real estate

Homeownership Remains Uncertain for Many Hopeful Buyers in North Texas

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For those looking to buy or sell a home, watching the market can induce anxiety.

In the last several months, interest rates have reached the highest they’ve been in decades. And, with inflation holding steady, some would-be buyers find themselves in a holding pattern yet again.

Economist and Dallas College Professor Carlos Martinez said the state of the economy today may feel unfamiliar depending on your generation.

“Unless you’re 60 years or older, this may be your first run-in with inflation,” Martinez said.

And he said we might want to get used to where we are right now. Martinez said inflation will stick around and prices we’ve experienced over the last six months will not likely go back down. That goes for the housing market too, especially here in North Texas.

“Anything related to housing, particularly in The South, will continue to be expensive,” he said.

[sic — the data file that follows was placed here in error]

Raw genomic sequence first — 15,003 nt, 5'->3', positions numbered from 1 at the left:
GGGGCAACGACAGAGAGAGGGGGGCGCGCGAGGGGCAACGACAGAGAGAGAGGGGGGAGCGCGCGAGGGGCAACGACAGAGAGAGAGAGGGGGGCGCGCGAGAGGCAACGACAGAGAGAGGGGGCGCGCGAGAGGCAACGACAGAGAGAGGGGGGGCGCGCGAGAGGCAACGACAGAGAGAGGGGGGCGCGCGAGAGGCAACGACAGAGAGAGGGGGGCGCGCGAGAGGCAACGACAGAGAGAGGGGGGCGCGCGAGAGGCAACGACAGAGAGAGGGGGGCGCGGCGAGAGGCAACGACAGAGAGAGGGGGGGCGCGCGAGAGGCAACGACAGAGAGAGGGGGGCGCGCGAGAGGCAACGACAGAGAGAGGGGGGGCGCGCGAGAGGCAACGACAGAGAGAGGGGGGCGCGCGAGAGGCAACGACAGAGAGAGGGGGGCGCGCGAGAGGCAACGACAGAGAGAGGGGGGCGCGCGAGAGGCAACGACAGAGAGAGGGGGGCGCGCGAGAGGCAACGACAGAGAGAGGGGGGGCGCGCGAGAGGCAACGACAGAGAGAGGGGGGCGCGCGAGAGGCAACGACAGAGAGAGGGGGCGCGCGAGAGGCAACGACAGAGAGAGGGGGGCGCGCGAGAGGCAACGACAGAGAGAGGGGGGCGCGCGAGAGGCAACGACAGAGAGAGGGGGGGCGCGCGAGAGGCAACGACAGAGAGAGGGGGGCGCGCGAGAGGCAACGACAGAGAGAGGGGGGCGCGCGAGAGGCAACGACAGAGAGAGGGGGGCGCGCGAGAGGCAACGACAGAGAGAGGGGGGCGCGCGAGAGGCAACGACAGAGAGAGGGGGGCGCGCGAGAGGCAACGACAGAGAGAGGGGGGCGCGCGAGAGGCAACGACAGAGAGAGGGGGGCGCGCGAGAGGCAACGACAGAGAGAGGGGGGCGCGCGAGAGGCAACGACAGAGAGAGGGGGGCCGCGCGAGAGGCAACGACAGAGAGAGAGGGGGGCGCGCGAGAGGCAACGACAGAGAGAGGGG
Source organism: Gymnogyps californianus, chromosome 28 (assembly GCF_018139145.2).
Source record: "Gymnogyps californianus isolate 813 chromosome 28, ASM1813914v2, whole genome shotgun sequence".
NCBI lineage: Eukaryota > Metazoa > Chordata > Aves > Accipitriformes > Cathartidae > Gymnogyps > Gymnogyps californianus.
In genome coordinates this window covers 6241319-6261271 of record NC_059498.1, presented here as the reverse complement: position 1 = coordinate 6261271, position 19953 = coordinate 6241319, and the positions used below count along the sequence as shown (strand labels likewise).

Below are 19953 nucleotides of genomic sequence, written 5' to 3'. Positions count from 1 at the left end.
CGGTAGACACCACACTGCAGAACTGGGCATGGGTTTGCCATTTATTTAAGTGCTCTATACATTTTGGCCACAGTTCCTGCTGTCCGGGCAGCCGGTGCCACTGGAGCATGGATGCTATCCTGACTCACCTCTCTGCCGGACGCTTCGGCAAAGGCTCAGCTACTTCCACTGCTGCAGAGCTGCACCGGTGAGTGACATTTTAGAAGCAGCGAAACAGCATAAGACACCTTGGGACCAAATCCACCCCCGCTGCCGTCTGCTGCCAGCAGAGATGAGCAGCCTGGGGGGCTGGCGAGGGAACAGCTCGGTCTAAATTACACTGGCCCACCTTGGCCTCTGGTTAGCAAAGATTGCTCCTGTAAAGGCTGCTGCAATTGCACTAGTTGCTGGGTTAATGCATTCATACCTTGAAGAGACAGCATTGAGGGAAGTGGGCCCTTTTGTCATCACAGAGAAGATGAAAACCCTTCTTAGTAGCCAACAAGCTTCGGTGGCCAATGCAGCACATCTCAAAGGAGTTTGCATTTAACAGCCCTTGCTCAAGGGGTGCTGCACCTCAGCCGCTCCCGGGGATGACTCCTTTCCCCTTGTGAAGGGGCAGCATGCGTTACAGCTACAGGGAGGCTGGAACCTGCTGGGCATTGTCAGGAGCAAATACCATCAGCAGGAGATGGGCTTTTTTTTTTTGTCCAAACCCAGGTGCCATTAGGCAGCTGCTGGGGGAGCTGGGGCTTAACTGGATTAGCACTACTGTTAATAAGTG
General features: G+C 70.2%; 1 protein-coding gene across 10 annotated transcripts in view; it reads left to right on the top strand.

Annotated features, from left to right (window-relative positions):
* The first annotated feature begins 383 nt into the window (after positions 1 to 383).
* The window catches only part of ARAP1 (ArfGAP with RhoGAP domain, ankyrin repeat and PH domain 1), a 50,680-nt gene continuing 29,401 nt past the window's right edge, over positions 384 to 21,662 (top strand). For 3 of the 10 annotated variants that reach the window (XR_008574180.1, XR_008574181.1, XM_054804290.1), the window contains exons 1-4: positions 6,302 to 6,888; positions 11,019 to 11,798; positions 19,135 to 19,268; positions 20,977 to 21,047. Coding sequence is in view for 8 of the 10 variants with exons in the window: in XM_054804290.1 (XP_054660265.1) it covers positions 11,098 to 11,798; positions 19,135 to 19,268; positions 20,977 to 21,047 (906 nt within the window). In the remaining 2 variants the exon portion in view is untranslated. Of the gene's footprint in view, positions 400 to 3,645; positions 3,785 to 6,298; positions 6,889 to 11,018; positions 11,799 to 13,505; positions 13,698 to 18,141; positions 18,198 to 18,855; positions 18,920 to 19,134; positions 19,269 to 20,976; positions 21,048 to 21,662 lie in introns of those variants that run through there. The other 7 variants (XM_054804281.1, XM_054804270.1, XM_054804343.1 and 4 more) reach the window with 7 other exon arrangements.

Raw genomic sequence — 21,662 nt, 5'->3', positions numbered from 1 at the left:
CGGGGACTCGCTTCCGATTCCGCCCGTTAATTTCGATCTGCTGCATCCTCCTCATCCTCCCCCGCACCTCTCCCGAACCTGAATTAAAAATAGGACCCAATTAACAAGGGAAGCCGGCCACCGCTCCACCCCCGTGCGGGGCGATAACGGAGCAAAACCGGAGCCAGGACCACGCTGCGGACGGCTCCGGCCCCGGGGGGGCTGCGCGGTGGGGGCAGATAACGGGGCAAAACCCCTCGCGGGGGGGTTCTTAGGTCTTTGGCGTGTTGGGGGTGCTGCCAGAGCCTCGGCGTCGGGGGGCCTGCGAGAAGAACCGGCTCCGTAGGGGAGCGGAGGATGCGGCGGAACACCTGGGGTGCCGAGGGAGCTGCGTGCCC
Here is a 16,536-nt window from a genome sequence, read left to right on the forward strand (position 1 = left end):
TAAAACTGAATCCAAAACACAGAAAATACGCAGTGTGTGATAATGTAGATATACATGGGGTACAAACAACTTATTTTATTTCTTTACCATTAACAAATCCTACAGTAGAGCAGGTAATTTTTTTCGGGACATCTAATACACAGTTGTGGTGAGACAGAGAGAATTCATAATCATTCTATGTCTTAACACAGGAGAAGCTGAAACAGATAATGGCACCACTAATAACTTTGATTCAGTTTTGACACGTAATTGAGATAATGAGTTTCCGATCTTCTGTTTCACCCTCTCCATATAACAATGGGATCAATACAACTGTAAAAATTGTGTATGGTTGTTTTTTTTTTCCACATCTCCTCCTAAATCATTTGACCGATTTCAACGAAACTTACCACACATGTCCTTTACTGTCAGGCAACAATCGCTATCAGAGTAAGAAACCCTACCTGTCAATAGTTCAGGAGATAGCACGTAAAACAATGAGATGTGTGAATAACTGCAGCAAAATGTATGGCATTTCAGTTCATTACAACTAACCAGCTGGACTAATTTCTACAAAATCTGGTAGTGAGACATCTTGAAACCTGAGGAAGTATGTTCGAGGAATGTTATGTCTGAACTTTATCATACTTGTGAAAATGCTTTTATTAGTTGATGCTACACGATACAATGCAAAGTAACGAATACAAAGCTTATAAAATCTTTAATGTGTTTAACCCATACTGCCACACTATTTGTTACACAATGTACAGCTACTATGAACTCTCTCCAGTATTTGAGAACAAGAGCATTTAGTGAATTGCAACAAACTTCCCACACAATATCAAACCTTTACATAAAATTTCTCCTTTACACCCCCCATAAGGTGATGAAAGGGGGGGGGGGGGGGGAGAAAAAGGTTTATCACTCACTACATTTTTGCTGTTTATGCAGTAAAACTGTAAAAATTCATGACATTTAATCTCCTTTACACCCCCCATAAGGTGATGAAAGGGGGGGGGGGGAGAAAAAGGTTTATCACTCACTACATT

According to, affordability for new homes has dropped, with just 10% of new homes selling for under $300,000 in the fourth quarter of 2022. The average interest rate for a 30-year mortgage hovers around 7% and inventory is still relatively low, shifting the market in favor of sellers.

“There is a shortage of homes on the market and people are having to pay up for it,” said Martinez. “The more people that are selling, the more options the buyers have, and they can negotiate.”

Martinez said the current state of the housing market, coupled with inflation, will have an impact for a long time from now.

“The wealth gap will continue to widen in the near term,” he said. “It’ll affect whether people decide to marry or not, whether people decide to have children.”

According to the National Association of Realtors, the national homeownership rate in 2021 was about 65%. The homeownership rate for Black Americans was about 44%. The report says 20% of Black loan applicants and 15% of Hispanic loan applicants were denied mortgages, compared to 11% of white applicants.

With rates in the last several months reaching the highest they’ve been in some 20 years, he said consumers should brace themselves.

“For as long as the Federal Reserve is not convinced that inflation is contained, rates are going to either remain where they are or go higher,” he said. “And I believe they will go higher.”

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